The purpose of this study was to extend this small but important body of research. As part of this study, we examined the relationships between resilience and both social networks and health status, in a sample of older adults living in a rural environment. This study differs from the previous work, in that we sampled a population that is relatively more remote than the sample analyzed by Wells [18, 22] and substantially more remote than many other areas in the United States. The Western US state of Wyoming is unique with regard to its topography and the distribution of its population. Cities and towns are widely dispersed across the state’s 97,093 square miles and long distances between points of interest are common. Additionally, the population of the state is very small relative to other states. According to estimates produced by data from the American Community Survey (ACS), there were just fewer than 600,000 Wyoming residents in 2014, equating to only about 5.8 persons per square mile (compared to 87.4 persons per square mile, nationally) . Thus, many older Wyoming residents live in an expansive frontier environment that creates unique challenges for them with respect to accessing resources and necessities. Additionally, residents in general may live long distances away from their families, friends, and neighbors, potentially reducing the support and resources available when stressors such as acute and chronic illnesses arise. Given these circumstances, it is reasonable to expect that health outcomes and individual characteristics such as resilience may differ in this type of environment, even compared to other areas that are also categorized as rural. We expected that, like the work of Wells , social networks and health status would predict resilience. To build upon existing research, we examined moderation effects of physical and mental health status on the relationship of social networks and resilience in rural, community-dwelling older adults. We hypothesized that both physical and mental health status would moderate the relationship between social networks and resilience.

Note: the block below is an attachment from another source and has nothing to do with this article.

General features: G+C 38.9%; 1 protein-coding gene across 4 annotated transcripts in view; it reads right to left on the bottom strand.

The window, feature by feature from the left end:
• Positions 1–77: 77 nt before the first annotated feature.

2.1. Study Sample
The University of Wyoming’s Institutional Review Board approved all study methods. We used random sampling methods to obtain a sample of older adults residing in a frontier Wyoming county. First, we used the United States Department of Agriculture (USDA) Economic Research Service’s 2013 Rural-Urban Continuum Codes  to determine the rurality of all counties in the state. This scale ranges from 0 to 9, with nine being the most rural based on the degree of urbanization and proximity to metro areas. We chose Fremont County, which scores a 7 on the scale, as the basis for our sample (compared to a rating of 6 for the county analyzed in the study by Wells ). Fremont County is relatively more rural than the rest of Wyoming, with only 4.4 persons per square mile. A prospective pool of study participants over the age of 65 residing in Fremont County ( 3,368) was identified using the 2009 voting registration electoral roll. From this population, a sample of 600 individuals (18%) was randomly selected to receive a mailed survey packet.